Bitcoin landed on Wall Street with a bang.
Four hours after the debut of Cboe Global Markets Inc’s bitcoin futures, the contracts climbed more than 20 percent and triggered two trading halts designed to cool volatility. Dealers said initial volumes exceeded expectations, while traffic on Cboe’s Web site was so strong that it caused delays and outages.
“It was pretty easy to trade,” Joe van Hecke, managing partner at Chicago-based Grace Hall Trading LLC, said in a telephone interview from Charlotte, North Carolina. “I think you’ll see a robust market as time plays out.”
The launch of futures traded on a regulated exchange is a watershed for bitcoin — testing infrastructure that would make it easier for legions of professional traders and mainstream investors to bet on the cryptocurrency’s rise or fall, potentially helping to steer its price. Until now, trading in bitcoin was driven mainly by individual investors who were willing to risk buying on mostly unregulated markets. Some users of those little-policed venues have been targeted by hackers who have stolen digital tokens.
As of 10:15pm New York time on Sunday, bitcoin futures expiring in January were priced at US$17,780, up from an opening level of US$15,000. About 1,739 contracts traded hands.
The second halt came at 10:05pm, four hours after trading began, the Cboe Web site said.
The exchange imposes circuit breakers to curb volatility, halting transactions for two minutes if prices rise or fall 10 percent. Trading pauses for five minutes at 20 percent.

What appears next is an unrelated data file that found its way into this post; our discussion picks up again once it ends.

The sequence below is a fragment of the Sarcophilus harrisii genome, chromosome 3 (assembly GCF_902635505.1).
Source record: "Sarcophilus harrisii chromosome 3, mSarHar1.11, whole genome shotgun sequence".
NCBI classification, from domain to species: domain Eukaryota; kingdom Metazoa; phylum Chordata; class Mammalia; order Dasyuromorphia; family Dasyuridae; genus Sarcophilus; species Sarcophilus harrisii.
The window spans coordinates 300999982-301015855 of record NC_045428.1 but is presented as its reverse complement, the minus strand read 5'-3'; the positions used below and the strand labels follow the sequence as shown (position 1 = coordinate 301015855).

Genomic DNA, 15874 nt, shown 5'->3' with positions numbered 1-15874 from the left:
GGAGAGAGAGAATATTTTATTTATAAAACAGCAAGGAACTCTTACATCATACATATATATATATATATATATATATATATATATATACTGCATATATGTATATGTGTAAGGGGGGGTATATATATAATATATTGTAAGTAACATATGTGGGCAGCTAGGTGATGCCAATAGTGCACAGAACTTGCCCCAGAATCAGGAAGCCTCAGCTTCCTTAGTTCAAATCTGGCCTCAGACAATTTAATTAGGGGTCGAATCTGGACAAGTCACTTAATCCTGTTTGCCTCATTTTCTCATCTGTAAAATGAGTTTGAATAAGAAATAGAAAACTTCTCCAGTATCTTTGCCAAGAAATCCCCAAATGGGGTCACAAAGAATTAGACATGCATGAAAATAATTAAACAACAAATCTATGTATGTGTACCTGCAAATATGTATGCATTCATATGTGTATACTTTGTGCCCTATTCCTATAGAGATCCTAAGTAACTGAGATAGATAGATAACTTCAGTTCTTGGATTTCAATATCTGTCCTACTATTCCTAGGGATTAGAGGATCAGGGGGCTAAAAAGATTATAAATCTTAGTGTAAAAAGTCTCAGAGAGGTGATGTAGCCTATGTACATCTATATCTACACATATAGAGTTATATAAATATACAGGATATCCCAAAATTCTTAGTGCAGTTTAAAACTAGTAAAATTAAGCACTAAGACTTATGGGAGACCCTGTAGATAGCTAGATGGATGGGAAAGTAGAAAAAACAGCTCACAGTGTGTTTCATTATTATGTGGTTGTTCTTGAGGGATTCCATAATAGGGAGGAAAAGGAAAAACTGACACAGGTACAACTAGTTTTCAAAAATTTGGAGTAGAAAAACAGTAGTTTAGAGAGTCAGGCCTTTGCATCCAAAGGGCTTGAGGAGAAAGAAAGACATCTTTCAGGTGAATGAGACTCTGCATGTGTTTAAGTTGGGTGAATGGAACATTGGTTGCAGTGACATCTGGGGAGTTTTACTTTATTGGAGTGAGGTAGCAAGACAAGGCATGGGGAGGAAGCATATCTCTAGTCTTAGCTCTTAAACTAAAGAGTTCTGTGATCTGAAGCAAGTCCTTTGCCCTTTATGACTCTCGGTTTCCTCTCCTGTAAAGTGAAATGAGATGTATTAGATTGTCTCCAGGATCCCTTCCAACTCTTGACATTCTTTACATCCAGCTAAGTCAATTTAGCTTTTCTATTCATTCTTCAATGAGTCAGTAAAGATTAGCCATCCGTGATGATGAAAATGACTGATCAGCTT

Bitcoin last changed hands at US$16,600, up about 6.1 percent since late Friday, the composite price on Bloomberg showed.
“So far, looking at the contract volume traded, we believe that there is a decent demand and this is driving up the price of bitcoin,” said Naeem Aslam, chief market analyst at TF Global Markets in London. “Prices are going higher because of the increase in confidence.”
CME Group Inc’s exchange is set to start offering similar futures next week.
Once the markets are better established, professional traders would arbitrage between the Cboe and CME futures and bitcoin itself, improving pricing efficiency, Aslam said.
“In the future, traders would also start arbitraging and speculation would go in another higher gear,” Aslam said.
At this point, some people who would like to trade futures are having a difficult time accessing the market because not all brokers are supporting it initially, said Garrett See, chief executive officer of DV Chain, a sister company of trading firm DV Trading.
Participation might also be limited because of higher capital requirements and tighter risk limits, See said.
Being on the sidelines has been painful. This year alone, bitcoin is up more than 1,600 percent. The surge has been driven largely by demand from individual investors, even as technical obstacles kept out big money managers such as mutual funds.
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